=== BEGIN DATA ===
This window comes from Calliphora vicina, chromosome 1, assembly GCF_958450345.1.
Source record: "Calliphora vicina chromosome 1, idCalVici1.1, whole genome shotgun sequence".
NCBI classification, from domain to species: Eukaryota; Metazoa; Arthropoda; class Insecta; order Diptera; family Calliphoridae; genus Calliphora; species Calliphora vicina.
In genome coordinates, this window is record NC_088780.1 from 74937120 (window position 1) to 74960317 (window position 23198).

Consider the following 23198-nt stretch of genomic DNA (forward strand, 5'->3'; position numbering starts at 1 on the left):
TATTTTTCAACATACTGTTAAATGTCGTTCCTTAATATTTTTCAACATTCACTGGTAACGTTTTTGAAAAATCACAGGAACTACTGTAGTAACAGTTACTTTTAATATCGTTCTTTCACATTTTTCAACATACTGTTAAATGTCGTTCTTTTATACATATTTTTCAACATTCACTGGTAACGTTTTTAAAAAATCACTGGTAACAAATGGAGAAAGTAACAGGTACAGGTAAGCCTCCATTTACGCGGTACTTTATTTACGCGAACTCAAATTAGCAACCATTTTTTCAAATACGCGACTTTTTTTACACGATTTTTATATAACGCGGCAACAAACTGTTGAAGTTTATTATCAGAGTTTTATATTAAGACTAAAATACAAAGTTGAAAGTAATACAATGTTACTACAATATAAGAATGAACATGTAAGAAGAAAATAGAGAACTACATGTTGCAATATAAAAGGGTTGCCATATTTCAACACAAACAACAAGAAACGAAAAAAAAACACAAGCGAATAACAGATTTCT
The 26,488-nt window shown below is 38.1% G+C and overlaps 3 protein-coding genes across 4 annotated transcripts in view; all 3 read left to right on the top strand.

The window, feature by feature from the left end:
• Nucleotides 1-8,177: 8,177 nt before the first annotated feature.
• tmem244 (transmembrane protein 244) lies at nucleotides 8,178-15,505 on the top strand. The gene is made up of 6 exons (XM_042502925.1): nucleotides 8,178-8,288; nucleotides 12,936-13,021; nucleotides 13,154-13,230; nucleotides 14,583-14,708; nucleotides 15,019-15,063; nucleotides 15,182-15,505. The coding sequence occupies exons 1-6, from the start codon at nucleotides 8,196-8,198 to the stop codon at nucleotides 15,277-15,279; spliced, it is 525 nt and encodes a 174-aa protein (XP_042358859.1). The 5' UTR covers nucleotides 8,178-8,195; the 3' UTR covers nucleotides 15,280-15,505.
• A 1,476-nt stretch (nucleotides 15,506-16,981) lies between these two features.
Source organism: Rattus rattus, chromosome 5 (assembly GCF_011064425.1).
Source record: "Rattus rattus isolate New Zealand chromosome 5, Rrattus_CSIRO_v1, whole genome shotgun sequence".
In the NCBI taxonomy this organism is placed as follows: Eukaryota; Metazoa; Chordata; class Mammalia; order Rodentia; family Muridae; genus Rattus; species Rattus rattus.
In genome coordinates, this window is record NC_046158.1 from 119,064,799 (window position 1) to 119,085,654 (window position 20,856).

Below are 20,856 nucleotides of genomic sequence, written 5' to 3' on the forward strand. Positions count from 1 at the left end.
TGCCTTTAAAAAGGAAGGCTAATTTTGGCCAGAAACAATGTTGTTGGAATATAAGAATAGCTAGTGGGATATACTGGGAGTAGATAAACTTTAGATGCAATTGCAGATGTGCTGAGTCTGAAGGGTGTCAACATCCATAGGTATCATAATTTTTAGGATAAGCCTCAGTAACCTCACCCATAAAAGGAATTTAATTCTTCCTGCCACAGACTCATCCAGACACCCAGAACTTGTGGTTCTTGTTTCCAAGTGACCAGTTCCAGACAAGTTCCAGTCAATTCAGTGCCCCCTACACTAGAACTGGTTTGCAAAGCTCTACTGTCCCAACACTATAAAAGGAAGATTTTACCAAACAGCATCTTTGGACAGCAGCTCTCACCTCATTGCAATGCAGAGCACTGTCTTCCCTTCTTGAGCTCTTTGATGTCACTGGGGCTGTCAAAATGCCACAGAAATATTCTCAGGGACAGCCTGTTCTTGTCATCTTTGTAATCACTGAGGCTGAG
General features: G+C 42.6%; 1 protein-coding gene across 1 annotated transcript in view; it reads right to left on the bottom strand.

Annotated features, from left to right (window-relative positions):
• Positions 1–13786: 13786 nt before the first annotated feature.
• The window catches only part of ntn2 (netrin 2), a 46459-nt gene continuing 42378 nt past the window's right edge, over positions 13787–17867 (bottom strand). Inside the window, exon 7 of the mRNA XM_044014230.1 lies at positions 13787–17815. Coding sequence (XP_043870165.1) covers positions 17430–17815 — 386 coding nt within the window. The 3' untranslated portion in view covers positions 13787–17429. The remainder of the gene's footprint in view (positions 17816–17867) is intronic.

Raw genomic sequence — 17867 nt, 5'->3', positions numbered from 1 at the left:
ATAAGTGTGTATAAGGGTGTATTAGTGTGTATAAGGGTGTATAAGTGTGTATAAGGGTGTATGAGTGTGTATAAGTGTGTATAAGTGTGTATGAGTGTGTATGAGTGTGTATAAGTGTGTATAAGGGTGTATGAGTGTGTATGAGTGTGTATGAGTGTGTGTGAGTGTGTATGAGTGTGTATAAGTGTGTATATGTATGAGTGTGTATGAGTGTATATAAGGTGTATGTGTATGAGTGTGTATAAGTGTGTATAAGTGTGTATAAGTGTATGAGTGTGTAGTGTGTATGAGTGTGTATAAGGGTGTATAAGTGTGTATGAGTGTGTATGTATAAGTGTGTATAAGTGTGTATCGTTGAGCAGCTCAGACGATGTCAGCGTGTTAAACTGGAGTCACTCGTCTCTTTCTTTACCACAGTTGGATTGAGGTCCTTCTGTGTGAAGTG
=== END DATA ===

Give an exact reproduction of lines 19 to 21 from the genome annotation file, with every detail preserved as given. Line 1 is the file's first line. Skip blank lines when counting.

Annotated features, from left to right (window-relative positions):
• Positions 1–13786: 13786 nt before the first annotated feature.
• The window catches only part of ntn2 (netrin 2), a 46459-nt gene continuing 42378 nt past the window's right edge, over positions 13787–17867 (bottom strand). Inside the window, exon 7 of the mRNA XM_044014230.1 lies at positions 13787–17815. Coding sequence (XP_043870165.1) covers positions 17430–17815 — 386 coding nt within the window. The 3' untranslated portion in view covers positions 13787–17429. The remainder of the gene's footprint in view (positions 17816–17867) is intronic.